This easy make-ahead pâté makes for an elegant first course or party appetizer. Recipe below.
I‘ve been thinking about duck fat lately. It all started with reading about fries cooked in duck fat, maybe in Bon Appétit, but more likely in a breathless restaurant review in New York magazine. Next, one of Marion’s colleagues proclaimed that her favorite snack was duck fat french fries and a martini. Wow. I’m pretty sure if you look up sophisticated decadence in the dictionary, you’ll find a picture of this very snack.
Then a week or so ago, Christina over at A Thinking Stomach did an excellent post that was not so much a recipe as a jazz melody line on cooking fresh vegetables that invited endless improvisation. Basically, you take some vegetables [she includes many intriguing things growing in her winter garden right now, such as fava beans, sugar snap peas and tatsoi], an aromatic or two, flavor enhancers [bacon, parsley, lemon juice...] and some fat. Read the whole post, because it’s much more eloquent and informative than this feral description. But the reason I mention it here is that one of the fats Christina suggested was duck fat.
Suddenly duck fat was popping up all over my radar screen, and I was wondering where it would land first. The answer came last Saturday afternoon at Hot Doug’s, Chicago’s wildly popular [as in line up around the corner for half an hour or more] “sausage superstore & encased meat emporium.” Doug is Doug Sohn, a graduate of Kendall College’s culinary school. Before opening possibly the best hot dog stand on the planet, he “worked in restaurants, did some catering and corporate dining gigs, and edited for a cookbook publisher,” according to a NEWCITY CHICAGO profile.
Hot Doug’s motto is proudly emblazoned on the wall as well as on T-shirts worn by the staff and also offered for sale: There are no two finer words in the English language than “encased meats,” my friend. And Doug takes encased meats to exciting new places. In addition to a dazzling array of perfectly prepared hot dogs, brats and sausages both Polish and Italian, he offers up a changing menu of exotic gourmet fare, including his “Game of the Week” sausages. This past Saturday, it was the Three-Chili Wild Boar Sausage with Chipotle Dijonnaise and Raschera Cheese, but every kind of game from alligator to pheasant to rattlesnake has been featured. And yes, he also does veggie dogs.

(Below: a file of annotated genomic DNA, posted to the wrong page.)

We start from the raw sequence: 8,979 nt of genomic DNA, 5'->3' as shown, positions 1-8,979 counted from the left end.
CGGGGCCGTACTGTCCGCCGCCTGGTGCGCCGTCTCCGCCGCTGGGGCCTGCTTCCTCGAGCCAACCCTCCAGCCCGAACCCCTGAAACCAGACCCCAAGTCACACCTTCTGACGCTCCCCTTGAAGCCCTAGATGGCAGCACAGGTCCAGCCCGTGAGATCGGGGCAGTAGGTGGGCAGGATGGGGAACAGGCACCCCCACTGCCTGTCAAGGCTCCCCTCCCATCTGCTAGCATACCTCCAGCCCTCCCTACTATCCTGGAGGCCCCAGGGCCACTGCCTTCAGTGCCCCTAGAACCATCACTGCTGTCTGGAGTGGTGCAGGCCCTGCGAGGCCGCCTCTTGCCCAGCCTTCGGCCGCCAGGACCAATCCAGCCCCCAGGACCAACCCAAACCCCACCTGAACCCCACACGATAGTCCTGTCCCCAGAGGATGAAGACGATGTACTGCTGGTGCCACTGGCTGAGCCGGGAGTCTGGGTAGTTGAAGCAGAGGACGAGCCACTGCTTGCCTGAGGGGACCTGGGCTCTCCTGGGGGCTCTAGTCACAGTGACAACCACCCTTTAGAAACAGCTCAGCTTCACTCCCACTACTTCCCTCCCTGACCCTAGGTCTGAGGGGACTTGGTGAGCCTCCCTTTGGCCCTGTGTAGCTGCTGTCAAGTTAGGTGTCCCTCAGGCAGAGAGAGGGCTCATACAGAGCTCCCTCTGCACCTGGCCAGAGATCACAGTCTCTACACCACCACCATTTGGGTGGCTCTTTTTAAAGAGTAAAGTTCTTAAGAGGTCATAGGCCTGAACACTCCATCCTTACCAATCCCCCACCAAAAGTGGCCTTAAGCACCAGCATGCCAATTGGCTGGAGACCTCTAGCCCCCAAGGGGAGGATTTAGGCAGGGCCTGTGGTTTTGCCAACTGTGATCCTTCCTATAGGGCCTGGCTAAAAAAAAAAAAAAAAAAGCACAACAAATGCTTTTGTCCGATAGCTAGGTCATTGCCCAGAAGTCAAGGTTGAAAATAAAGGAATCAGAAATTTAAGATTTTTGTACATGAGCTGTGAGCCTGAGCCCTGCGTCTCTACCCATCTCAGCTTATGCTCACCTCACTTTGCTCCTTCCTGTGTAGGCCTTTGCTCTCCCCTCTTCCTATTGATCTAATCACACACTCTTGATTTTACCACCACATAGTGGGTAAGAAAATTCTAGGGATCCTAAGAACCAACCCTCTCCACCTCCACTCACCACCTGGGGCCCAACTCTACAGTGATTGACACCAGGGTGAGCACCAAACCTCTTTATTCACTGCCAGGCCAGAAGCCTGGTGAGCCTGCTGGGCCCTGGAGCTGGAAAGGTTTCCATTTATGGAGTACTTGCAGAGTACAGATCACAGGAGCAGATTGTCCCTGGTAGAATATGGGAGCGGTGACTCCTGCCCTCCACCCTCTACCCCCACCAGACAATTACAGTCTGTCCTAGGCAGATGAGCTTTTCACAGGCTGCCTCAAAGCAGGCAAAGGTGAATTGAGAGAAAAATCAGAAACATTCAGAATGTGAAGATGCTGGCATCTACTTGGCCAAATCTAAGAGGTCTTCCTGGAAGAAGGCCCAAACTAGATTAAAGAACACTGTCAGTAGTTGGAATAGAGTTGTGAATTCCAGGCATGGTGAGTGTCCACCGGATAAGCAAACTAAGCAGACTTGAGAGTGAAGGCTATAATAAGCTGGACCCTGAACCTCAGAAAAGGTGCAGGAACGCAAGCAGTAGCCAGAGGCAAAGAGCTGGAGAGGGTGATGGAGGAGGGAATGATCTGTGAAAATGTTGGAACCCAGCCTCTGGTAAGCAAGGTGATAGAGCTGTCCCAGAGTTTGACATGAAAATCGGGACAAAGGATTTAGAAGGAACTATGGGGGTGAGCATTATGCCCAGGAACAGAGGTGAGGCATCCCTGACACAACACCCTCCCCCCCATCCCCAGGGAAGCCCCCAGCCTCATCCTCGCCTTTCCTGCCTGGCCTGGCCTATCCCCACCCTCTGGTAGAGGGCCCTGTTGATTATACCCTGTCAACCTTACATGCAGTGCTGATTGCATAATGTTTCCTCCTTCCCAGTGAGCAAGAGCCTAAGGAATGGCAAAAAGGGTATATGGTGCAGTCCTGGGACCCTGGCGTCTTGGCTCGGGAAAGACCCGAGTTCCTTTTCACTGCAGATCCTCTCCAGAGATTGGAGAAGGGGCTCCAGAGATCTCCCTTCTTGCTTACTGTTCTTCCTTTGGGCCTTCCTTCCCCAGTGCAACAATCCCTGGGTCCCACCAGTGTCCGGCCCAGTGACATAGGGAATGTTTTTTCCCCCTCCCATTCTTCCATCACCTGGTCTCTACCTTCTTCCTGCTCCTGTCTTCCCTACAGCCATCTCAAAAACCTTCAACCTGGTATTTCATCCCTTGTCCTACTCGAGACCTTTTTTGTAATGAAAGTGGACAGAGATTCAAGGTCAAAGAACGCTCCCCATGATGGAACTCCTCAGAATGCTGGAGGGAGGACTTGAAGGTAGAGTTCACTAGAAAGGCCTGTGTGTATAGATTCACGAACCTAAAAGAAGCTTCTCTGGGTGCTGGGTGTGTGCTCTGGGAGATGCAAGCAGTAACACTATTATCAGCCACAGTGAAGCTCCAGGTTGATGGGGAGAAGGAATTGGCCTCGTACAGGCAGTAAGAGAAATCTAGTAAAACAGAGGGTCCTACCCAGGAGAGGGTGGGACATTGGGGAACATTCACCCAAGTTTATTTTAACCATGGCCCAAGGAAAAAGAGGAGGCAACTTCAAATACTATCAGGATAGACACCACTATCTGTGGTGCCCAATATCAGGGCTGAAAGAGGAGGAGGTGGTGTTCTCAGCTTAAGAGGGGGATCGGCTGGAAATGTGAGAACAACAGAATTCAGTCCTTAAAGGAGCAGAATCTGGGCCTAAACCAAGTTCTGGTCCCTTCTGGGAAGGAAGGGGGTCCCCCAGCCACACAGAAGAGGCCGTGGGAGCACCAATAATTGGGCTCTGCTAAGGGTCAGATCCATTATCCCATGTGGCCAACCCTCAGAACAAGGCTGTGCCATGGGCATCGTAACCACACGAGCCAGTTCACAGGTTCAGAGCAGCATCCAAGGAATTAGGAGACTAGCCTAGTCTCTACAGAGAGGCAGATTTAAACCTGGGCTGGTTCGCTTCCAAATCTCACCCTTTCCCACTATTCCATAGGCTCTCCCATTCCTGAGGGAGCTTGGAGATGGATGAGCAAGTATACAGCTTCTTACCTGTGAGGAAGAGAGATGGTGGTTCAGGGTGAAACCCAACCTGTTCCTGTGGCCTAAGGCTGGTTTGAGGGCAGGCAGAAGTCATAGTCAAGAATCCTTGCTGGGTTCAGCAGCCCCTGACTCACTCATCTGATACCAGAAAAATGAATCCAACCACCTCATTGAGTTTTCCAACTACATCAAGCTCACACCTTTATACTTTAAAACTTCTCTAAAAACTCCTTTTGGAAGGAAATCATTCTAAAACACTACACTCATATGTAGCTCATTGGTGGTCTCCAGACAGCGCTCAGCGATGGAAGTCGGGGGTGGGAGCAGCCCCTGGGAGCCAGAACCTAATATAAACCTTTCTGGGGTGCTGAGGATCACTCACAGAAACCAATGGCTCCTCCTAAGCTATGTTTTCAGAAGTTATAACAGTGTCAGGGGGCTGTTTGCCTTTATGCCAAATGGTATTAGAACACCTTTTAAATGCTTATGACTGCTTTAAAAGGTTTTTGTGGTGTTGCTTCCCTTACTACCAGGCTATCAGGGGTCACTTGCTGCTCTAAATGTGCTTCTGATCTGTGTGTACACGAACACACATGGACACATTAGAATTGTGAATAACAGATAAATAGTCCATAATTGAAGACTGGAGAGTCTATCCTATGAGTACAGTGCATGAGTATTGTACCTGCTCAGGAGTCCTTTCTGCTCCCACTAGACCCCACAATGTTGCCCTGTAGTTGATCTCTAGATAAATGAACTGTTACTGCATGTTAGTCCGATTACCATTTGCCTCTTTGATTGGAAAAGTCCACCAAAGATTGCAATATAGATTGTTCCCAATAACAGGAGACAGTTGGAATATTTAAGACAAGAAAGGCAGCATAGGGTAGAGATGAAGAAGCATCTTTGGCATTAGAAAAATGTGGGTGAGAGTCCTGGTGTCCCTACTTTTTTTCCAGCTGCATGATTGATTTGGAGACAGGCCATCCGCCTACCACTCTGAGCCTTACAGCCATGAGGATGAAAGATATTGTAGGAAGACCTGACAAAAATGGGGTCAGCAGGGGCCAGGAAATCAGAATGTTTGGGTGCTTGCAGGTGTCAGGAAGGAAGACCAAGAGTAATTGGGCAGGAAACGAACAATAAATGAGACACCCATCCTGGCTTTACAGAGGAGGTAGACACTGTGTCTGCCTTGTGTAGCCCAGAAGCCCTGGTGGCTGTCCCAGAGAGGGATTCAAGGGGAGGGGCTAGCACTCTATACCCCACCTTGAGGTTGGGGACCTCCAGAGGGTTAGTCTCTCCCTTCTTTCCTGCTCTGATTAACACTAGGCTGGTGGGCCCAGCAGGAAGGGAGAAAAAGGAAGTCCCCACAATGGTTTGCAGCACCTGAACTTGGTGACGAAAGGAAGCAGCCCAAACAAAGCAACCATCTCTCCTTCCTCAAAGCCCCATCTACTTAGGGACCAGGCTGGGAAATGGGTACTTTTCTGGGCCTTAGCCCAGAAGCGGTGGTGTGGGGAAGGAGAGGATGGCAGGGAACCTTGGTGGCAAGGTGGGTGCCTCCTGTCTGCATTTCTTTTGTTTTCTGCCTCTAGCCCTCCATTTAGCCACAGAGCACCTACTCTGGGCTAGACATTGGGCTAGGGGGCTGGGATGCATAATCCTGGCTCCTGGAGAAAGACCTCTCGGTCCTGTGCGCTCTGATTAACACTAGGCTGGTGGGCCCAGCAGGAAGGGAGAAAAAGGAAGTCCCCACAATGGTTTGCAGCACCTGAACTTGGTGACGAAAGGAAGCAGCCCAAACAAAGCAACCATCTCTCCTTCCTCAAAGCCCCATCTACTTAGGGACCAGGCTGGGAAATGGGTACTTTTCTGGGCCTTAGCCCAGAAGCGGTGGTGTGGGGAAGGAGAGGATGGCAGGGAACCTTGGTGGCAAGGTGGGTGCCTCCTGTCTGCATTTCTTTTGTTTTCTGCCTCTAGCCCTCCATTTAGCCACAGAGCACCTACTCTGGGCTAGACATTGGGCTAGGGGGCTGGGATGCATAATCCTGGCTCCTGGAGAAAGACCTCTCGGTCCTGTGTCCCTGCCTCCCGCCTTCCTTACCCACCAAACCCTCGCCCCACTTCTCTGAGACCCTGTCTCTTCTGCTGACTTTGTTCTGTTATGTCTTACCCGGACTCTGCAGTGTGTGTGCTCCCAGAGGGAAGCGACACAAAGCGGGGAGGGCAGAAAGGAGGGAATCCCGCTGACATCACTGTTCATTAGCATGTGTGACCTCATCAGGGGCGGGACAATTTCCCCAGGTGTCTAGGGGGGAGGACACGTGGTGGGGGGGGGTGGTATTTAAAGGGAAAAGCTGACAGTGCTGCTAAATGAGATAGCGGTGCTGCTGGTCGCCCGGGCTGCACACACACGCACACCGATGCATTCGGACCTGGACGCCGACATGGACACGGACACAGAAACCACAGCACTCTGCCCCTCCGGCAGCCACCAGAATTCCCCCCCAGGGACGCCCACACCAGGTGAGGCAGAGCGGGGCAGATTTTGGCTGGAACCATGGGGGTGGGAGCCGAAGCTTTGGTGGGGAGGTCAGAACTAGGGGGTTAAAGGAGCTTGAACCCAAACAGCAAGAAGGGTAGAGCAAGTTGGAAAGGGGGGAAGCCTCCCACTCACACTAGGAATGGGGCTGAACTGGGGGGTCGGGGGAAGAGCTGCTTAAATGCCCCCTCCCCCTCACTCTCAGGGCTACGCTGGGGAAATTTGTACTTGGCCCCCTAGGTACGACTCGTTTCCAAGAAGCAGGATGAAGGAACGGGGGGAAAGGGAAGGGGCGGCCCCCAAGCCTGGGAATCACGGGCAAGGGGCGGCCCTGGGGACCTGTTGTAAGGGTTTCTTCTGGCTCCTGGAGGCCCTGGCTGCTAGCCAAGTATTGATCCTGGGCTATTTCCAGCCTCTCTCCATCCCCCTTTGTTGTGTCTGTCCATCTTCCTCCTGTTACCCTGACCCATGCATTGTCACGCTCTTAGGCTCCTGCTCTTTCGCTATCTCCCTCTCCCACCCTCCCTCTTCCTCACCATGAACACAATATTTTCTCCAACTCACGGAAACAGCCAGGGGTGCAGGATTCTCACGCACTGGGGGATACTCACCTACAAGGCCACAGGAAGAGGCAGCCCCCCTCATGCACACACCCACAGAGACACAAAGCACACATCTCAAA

One of Doug’s offerings [and apparently yet another claim to fame], is his Duck Fat Fries, available only on Fridays and Saturdays. Now, if you’re a fries fan like me, you’re probably wondering how much better can they get? I mean, they’re fried potatoes, for crying out loud, nature’s perfect food. The answer is, to quote all three of us sharing a generous basket at Hot Doug’s, “Oh. My. God.”
Unfortunately, we don’t deep fry things at Blue Kitchen. We sauté, sear and pan roast like there’s no tomorrow, but no deep frying. We just can’t get our heads around that much hot grease at one time for one dish. So no fries were going to happen here.
But I’ve also been thinking about pâté lately. Let me start by saying I don’t like liver per se—the mere thought of liver and onions makes me shudder. But oddly enough, a good pâté in a little bistro is one of the great food pleasures, as far as I’m concerned. Flipping through my recipe binders recently, I came across a pâté recipe I’d been meaning to try. It sounded good—easy to make too. So easy, in fact, that I of course had to tinker with it. I turned to the classic Mastering the Art of French Cooking for some ideas. The recipes I found there were at the opposite end of the easy spectrum—not difficult, but involved. Still, I found a couple of ingredients and little tricks that made their way into my recipe. And I of course added a little twist of my own.
That little twist? Duck fat. The original recipe calls for lots of butter. I substituted duck fat for some of the butter, aiming for a hint of foie gras’ silky richness—a faux gras of sorts. The results were light and luxurious, if I say so myself—far more impressive than such a simple recipe has a right to be. Company good. Restaurant good. If you can’t find duck fat [see Kitchen Notes], you can use all butter.
Faux Gras Pâté
Makes 2 to 2-1/2 cups
1 stick [1/2 cup] unsalted butter
1/2 cup duck fat
1 cup finely chopped onion
1 large garlic clove, minced
1 teaspoon minced fresh thyme or 1/4 teaspoon dried
1 teaspoon minced fresh marjoram or 1/4 teaspoon dried
1 teaspoon minced fresh sage or 1/4 teaspoon dried
3/4 teaspoon salt
1/4 teaspoon black pepper
1/8 teaspoon ground allspice
1 lb chicken livers, trimmed [see Kitchen Notes]
1/4 cup port [or madeira, cognac or armagnac]